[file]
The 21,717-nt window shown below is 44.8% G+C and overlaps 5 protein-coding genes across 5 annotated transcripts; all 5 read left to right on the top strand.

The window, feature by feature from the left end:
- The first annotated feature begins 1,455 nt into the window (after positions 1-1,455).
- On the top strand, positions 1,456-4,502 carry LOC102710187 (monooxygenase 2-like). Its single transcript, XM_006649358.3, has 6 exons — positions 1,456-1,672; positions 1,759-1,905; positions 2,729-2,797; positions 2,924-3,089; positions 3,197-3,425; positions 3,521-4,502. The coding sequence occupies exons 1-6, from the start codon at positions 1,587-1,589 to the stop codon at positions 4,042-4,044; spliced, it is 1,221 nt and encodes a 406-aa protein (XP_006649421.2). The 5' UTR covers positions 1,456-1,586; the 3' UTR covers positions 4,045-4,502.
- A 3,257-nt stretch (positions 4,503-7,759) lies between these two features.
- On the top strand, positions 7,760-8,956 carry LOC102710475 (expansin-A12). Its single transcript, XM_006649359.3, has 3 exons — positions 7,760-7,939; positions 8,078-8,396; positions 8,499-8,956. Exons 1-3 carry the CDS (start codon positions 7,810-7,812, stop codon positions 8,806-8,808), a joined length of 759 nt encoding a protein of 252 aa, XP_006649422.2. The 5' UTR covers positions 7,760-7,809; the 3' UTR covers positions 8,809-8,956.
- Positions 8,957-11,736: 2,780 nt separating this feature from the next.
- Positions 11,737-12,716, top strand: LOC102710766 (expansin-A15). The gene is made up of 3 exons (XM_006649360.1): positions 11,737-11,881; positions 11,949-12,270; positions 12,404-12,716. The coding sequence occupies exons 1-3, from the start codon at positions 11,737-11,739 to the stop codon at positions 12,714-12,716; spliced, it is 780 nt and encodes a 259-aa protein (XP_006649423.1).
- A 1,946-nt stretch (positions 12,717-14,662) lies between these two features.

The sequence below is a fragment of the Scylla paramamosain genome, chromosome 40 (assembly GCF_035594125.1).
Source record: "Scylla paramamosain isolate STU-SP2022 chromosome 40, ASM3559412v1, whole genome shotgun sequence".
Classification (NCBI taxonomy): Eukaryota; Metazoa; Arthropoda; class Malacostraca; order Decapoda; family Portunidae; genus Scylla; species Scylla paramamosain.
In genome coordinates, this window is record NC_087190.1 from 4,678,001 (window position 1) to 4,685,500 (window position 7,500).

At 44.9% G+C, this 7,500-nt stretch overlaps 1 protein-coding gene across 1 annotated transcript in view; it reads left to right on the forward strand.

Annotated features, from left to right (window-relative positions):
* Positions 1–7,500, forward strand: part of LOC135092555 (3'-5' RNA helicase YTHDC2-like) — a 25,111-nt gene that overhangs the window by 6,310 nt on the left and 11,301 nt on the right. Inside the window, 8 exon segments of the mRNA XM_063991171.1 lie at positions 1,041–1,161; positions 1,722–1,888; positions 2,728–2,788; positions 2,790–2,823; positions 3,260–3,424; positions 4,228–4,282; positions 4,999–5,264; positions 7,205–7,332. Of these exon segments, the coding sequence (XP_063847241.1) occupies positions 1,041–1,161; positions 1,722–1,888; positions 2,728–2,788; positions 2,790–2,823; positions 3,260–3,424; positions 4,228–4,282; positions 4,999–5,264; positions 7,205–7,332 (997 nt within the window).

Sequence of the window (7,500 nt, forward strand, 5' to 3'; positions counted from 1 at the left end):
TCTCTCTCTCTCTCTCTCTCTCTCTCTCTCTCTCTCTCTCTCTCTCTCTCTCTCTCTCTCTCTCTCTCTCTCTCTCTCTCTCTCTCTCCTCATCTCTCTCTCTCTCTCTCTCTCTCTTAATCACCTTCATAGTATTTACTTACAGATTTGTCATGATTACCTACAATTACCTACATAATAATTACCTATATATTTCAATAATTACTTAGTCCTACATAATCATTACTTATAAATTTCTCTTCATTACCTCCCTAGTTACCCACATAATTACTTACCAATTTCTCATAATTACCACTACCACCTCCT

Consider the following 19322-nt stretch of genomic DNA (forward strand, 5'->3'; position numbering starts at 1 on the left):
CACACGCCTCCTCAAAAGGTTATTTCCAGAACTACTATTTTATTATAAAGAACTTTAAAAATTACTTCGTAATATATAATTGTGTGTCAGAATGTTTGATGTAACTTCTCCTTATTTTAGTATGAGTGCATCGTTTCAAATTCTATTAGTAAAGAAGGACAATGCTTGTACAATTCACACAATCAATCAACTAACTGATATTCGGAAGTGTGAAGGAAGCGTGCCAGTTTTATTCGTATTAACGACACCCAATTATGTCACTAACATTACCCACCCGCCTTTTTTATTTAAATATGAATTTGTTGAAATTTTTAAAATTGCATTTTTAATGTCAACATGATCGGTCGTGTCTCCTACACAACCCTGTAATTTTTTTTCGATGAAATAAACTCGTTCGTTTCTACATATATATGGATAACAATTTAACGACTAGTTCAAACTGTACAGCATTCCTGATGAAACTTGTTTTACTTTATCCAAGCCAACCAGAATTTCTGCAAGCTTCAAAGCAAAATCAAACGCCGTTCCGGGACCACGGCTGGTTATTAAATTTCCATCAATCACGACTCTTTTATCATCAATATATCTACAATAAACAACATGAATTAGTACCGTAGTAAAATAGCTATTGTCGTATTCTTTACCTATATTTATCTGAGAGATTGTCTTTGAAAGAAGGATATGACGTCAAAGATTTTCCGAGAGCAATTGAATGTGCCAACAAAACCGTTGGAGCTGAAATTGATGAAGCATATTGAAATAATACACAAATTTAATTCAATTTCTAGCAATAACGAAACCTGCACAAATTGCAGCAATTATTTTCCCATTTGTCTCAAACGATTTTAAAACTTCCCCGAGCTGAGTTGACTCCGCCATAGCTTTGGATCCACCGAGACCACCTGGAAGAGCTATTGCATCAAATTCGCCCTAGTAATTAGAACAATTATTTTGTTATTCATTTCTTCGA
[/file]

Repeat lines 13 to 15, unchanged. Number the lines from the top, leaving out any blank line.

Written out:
In genome coordinates, this window is record NC_087190.1 from 4,678,001 (window position 1) to 4,685,500 (window position 7,500).

At 44.9% G+C, this 7,500-nt stretch overlaps 1 protein-coding gene across 1 annotated transcript in view; it reads left to right on the forward strand.

Annotated features, from left to right (window-relative positions):